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Behavioural brain research

Prenatal stress induces spatial memory deficits and epigenetic changes in the hippocampus indicative of heterochromatin formation and reduced gene expression.


PMID 25496779

Abstract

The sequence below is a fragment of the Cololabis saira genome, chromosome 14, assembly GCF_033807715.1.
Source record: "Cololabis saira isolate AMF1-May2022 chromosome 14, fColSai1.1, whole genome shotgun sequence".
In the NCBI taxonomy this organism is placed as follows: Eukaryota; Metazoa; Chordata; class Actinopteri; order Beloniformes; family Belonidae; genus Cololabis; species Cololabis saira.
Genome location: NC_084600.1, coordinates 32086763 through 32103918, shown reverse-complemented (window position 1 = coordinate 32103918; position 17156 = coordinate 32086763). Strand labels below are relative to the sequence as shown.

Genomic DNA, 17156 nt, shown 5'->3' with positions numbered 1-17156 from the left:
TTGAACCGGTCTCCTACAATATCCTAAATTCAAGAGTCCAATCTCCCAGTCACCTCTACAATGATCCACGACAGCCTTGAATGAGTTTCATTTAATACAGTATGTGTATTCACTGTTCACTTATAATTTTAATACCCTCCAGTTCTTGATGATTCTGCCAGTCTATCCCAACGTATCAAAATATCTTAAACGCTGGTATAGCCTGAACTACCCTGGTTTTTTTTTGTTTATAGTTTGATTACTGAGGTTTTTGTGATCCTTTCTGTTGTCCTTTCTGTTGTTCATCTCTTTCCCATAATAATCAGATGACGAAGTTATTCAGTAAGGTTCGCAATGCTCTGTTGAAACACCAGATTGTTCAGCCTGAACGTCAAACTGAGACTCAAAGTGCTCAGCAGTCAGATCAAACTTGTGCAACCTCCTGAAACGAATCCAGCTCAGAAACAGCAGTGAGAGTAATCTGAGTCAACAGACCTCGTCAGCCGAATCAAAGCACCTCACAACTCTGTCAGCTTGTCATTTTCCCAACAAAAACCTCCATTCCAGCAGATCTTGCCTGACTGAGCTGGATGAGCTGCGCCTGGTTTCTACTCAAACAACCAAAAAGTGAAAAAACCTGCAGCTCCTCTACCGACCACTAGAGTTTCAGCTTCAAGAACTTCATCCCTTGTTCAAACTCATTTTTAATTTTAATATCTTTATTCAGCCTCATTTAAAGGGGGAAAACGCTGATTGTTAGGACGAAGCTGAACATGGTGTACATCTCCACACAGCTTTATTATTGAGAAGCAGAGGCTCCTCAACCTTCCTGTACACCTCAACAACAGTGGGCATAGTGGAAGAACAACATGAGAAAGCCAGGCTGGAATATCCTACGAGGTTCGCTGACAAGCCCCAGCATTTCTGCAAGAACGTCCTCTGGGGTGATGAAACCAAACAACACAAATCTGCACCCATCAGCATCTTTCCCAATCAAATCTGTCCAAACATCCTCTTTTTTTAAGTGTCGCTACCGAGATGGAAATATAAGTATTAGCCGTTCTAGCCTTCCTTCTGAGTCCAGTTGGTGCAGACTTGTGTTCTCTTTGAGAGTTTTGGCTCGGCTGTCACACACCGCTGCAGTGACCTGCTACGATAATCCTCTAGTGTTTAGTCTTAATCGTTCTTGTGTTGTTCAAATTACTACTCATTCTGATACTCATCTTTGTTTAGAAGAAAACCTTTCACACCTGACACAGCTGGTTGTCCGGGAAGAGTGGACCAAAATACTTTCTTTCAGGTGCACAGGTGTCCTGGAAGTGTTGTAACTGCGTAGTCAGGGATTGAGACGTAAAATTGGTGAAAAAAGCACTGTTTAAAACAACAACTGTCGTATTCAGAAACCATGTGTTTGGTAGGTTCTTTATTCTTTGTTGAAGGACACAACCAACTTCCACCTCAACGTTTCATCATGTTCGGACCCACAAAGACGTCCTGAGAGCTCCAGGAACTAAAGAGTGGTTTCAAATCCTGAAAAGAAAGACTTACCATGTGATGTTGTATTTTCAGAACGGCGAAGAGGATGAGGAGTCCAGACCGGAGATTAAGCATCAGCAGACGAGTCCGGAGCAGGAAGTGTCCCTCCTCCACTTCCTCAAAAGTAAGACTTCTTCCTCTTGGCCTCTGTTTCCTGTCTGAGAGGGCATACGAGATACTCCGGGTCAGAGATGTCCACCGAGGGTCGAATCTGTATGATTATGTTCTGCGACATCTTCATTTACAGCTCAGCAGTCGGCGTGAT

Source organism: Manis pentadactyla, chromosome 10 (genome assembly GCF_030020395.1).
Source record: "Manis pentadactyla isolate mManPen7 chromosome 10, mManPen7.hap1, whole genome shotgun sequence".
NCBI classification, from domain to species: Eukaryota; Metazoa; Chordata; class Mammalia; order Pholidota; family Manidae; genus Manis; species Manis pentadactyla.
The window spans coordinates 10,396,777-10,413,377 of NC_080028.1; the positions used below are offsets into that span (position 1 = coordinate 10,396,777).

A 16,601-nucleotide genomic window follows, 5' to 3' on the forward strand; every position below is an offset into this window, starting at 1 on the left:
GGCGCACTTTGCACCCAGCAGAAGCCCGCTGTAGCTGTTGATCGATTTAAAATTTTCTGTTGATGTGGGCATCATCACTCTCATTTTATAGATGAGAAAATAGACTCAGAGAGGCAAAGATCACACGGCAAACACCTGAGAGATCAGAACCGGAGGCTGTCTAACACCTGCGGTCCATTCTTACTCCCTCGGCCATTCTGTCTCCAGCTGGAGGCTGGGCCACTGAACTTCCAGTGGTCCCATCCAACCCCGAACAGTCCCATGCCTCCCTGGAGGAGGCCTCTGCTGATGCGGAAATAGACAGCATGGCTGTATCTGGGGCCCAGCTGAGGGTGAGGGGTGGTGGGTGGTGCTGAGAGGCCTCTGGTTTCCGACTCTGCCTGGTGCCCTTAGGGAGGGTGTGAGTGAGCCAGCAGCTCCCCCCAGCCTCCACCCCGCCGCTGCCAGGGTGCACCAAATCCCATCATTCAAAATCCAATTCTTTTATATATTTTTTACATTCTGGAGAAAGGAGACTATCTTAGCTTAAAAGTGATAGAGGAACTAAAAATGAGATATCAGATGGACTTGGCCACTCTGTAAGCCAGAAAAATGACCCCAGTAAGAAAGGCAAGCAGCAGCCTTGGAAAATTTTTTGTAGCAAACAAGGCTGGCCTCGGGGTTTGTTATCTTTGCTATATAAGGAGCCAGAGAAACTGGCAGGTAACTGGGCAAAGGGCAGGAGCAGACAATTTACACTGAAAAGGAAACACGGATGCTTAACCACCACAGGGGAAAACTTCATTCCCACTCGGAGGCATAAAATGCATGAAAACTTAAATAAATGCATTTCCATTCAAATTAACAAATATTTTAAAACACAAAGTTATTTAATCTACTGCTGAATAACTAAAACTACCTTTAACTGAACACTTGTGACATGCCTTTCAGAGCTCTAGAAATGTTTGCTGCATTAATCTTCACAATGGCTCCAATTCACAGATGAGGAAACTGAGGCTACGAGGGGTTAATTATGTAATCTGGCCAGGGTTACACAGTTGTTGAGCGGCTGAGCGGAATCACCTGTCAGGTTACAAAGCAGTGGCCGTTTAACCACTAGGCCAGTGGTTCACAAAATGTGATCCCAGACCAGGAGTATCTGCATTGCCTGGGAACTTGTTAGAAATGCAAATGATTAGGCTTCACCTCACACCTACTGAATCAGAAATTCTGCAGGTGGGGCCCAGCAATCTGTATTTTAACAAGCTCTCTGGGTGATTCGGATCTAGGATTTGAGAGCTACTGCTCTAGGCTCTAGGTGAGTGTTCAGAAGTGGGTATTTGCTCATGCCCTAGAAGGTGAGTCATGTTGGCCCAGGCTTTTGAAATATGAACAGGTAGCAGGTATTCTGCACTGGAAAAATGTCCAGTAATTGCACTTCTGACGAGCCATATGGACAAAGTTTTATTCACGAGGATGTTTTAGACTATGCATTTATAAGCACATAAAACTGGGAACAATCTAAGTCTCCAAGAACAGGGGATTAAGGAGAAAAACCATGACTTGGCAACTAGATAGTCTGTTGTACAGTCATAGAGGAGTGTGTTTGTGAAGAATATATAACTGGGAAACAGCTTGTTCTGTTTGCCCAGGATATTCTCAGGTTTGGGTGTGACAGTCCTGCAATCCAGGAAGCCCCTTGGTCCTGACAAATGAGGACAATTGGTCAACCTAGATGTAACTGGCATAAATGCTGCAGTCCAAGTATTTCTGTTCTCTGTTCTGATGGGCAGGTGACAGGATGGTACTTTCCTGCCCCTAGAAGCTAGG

Stress during pregnancy has a wide variety of negative effects in both human [1] and animal offspring [2]. These effects are especially apparent in various forms of learning and memory such as object recognition [3] and spatial memory [4]. The cognitive effects of prenatal stress (PNS) may be mediated through epigenetic changes such as histone acetylation and DNA methylation [5]. As such, the present study investigated the effects of chronic unpredictable PNS on memory and epigenetic measures in adult offspring. Mice that underwent PNS exhibited impaired spatial memory in the Morris water maze, as well as sex-specific changes in levels of DNA methyltransferase (DNMT) 1 protein, and acetylated histone H3 (AcH3) in the hippocampus, and serum corticosterone. Male mice exposed to PNS exhibited decreased hippocampal AcH3, whereas female PNS mice displayed a further reduction in AcH3, as well as heightened hippocampal DNMT1 protein levels and corticosterone levels. These data suggest that PNS may epigenetically reduce transcription in the hippocampus, particularly in females in whom this effect may be related to increased baseline stress hormone levels, and which may underlie the sexual dimorphism in rates of mental illness in humans.

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